The $1.4 billion merger between Southwest Airlines and AirTran Airways—the second- and third-busiest carriers at Indianapolis International Airport—has resulted in only a handful of flight reductions here, but they’re significant to some in the business community.
• AirTran has eliminated service between Indianapolis and New York’s LaGuardia Airport. Delta Air Lines still runs a nonstop flight to LaGuardia.
• AirTran also eliminated service to Baltimore-Washington International. Dallas-based Southwest still flies that route from Indianapolis.
• In September, the newly assimilated AirTran plans to eliminate service from Indianapolis to Milwaukee. Frontier Airlines still runs that route.
“The Southwest-AirTran merger is not significantly affecting the airport,” said airport authority spokesman Carlo Bertolini.
So far, at least, the merger is not as disruptive as the one announced in 2008 between Delta and Northwest Airlines.
Back then, Northwest was the busiest carrier at Indianapolis International. The airline made Indianapolis a focus city in 2004, moving in as No. 1 ATA Airlines neared bankruptcy.
The merger of Northwest into Atlanta-based Delta—the largest carrier at Indianapolis—resulted in the loss of flights to eight markets.
Three of those were nonstops that have yet to be replaced by other carriers: to Austin, Texas; Hartford, Conn.; and San Antonio.
Northwest and AirTran had also flown summer nonstops to San Francisco, but that service ended in 2008.
Bertolini said the discontinuation of the nonstop San Francisco flights appeared to be based on recession-induced declines in passenger traffic as well as fuel prices soaring to historic highs.
“Today, San Francisco is among the top markets in terms of daily passenger demand from Indianapolis, and we have heard from the local business community that nonstop service to San Francisco would be valued,” Bertolini said.
More nonstop flights can’t come soon enough for business fliers such as Robert Auer, of Indianapolis-based SB Auer Funds LLC.
Auer has found it increasingly difficult to book a business trip to destinations such as New York City that doesn’t involve changing planes, which dashes productivity, Auer said.
“There’s really no way to get there without spending five hours each way … for what basically is a two-hour flight,” he said.
Moreover, the fare to go with some connecting flights “is at least double what it was when I could get a nonstop and there was competition.”
Auer said he used to have three nonstop flight options to the New York area. Lately, there’s been just one nonstop to LaGuardia, via Delta.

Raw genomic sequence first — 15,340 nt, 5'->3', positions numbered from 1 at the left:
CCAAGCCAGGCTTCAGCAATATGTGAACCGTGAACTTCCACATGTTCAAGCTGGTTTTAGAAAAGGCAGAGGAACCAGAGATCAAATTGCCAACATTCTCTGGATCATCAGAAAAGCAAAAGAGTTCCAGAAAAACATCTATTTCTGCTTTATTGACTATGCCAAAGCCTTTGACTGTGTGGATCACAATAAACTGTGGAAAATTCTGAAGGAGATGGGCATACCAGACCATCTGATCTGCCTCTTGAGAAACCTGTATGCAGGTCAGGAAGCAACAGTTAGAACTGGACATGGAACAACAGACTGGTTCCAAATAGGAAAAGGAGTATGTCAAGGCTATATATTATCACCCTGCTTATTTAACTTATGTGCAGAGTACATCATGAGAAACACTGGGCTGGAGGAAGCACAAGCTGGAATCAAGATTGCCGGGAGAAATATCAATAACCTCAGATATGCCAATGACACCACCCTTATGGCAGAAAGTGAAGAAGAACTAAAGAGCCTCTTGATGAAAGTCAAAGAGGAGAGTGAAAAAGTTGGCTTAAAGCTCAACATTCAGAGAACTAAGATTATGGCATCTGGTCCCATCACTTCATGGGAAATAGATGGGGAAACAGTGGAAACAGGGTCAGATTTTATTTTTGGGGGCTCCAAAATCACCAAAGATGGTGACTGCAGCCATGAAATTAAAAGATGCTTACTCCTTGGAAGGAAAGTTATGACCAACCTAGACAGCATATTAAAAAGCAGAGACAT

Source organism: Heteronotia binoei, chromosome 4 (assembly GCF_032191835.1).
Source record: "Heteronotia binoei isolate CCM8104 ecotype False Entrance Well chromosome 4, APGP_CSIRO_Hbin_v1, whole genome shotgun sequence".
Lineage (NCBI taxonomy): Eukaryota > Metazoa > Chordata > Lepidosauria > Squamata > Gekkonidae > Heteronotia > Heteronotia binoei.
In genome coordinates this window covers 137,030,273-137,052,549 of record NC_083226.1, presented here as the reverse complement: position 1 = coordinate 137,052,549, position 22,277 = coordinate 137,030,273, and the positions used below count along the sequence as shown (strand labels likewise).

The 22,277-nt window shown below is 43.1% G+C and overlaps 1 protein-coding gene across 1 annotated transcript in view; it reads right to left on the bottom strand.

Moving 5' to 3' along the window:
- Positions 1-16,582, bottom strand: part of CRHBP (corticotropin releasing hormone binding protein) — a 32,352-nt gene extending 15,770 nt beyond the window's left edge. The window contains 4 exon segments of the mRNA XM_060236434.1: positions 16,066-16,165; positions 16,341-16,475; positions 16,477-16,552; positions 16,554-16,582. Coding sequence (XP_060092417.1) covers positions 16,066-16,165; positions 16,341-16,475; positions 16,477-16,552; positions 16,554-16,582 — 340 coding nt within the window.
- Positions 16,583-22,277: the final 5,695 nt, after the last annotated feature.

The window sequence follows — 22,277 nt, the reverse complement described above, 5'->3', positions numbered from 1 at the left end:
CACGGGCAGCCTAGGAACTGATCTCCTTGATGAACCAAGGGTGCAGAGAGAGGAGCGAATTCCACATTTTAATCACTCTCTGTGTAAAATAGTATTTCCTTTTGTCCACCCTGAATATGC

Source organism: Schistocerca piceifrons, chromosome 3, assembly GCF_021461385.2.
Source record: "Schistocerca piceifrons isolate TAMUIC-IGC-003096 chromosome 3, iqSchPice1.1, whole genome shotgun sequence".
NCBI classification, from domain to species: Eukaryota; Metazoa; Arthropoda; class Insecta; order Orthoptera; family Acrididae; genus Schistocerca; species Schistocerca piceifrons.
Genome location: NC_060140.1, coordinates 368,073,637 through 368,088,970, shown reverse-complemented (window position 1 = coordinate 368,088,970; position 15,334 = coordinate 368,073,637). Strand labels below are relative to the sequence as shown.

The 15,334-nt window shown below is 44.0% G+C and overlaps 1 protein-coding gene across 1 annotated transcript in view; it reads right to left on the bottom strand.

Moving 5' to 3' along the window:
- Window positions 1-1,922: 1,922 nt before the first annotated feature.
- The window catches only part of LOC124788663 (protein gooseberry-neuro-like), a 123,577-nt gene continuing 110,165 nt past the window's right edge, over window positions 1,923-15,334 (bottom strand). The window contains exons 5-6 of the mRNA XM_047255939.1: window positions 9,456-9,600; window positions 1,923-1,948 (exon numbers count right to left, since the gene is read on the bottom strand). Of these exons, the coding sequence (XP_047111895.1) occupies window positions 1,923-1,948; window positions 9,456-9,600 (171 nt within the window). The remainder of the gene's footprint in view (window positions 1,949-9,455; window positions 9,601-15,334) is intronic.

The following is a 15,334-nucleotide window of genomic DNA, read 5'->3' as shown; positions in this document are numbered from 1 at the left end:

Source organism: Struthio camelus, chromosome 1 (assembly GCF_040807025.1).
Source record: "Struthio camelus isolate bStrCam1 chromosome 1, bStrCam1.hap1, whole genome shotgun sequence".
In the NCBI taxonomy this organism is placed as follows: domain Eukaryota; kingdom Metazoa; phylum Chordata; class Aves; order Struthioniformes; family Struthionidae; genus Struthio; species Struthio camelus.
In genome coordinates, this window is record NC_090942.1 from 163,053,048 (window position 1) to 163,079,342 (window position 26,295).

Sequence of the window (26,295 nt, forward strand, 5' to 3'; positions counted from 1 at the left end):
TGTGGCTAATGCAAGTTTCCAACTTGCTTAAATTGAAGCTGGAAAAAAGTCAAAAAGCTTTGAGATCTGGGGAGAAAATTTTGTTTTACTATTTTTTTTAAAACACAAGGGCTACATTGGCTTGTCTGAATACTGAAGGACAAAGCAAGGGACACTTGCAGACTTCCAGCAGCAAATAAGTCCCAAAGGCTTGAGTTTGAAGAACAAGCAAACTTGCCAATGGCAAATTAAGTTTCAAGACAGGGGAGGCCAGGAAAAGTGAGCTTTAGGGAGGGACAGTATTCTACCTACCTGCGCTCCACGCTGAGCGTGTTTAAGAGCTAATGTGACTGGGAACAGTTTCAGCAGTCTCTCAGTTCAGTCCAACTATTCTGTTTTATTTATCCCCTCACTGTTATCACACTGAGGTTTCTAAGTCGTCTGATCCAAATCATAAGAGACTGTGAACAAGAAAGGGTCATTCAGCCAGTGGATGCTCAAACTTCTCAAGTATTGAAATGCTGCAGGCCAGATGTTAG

So sometimes that means staying overnight and booking a hotel, which adds to his costs.
“I absolutely cannot get to New York leaving very early [in the morning], have a meeting, and get home that night. I used to do that about three years ago, but that ended as a logistical possibility about two years ago.”
Auer is by no means the only businessman seeking more nonstop options.
For years, leaders in the technology sector clamored for nonstop air service to San Francisco, San Jose and San Diego, for example.
“It’s not a silver bullet, but I think it would help the industry … it is a good idea for us to keep trying to improve direct flight service to and from Indianapolis,” said Jim Jay, president and CEO of Indiana’s information technology initiative, TechPoint.
Curiously, such routes may not be as important as they once were, or at least not as important as maintaining a skilled work force and tech-friendly business environment.
Jay noted that a number of the region’s most promising tech firms have managed to land funding in recent years despite no easier way for Silicon Valley venture capitalists to get here.
One of them, Indianapolis-based server-maker Scale Computing, in recent years landed a ton of funding from venture capital firms in the Silicon Valley.
“Obviously, the relative convenience of direct flights hasn’t kept venture capital from finding its way to high-tech investments here,” Jay said.
Bertolini said airport officials continue discussions to recruit new nonstop air service. The climate for such discussion isn’t ideal, however, with many airlines reducing aircraft capacity amid high fuel prices.•